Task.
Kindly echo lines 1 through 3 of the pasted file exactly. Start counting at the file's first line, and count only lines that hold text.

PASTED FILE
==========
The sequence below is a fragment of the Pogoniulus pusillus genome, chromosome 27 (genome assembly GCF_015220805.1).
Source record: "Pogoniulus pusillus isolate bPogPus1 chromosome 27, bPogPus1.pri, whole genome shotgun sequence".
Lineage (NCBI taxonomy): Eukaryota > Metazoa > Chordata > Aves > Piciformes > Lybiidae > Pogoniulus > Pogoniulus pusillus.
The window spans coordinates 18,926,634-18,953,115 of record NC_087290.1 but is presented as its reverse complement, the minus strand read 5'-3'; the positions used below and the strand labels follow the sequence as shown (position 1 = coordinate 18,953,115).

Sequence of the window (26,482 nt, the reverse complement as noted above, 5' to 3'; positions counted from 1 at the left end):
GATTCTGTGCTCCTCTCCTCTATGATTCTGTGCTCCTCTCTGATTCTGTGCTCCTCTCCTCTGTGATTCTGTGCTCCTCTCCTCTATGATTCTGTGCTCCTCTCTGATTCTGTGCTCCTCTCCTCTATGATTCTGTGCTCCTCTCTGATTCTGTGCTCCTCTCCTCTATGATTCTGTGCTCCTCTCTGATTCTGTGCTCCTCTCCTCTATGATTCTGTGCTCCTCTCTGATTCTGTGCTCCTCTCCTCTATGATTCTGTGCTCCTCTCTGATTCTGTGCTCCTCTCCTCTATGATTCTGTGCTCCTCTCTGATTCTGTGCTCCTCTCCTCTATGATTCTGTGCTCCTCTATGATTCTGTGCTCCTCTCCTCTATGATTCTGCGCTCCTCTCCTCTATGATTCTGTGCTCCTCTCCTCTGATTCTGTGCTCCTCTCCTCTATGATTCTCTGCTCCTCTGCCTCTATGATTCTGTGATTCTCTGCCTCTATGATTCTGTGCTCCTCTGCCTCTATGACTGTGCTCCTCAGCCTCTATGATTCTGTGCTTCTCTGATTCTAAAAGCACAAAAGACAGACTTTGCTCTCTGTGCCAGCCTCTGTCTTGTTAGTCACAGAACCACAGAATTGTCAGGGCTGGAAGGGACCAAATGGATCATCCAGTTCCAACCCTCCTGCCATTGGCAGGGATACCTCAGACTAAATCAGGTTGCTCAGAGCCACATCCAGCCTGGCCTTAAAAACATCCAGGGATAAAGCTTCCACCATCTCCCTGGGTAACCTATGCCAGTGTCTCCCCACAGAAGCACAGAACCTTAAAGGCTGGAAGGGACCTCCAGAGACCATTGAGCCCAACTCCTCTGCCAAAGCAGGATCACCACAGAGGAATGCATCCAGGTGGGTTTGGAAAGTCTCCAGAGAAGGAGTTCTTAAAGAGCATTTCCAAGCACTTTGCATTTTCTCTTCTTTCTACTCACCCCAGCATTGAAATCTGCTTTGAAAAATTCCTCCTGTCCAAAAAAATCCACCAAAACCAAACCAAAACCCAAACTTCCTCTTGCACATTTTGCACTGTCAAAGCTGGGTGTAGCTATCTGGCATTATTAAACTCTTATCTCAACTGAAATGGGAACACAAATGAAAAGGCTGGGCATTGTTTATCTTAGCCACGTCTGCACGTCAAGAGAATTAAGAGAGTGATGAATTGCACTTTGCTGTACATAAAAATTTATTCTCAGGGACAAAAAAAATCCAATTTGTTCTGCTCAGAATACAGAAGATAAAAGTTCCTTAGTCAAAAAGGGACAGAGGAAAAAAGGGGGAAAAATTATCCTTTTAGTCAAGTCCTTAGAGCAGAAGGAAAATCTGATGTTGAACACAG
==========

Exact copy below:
The sequence below is a fragment of the Pogoniulus pusillus genome, chromosome 27 (genome assembly GCF_015220805.1).
Source record: "Pogoniulus pusillus isolate bPogPus1 chromosome 27, bPogPus1.pri, whole genome shotgun sequence".
Lineage (NCBI taxonomy): Eukaryota > Metazoa > Chordata > Aves > Piciformes > Lybiidae > Pogoniulus > Pogoniulus pusillus.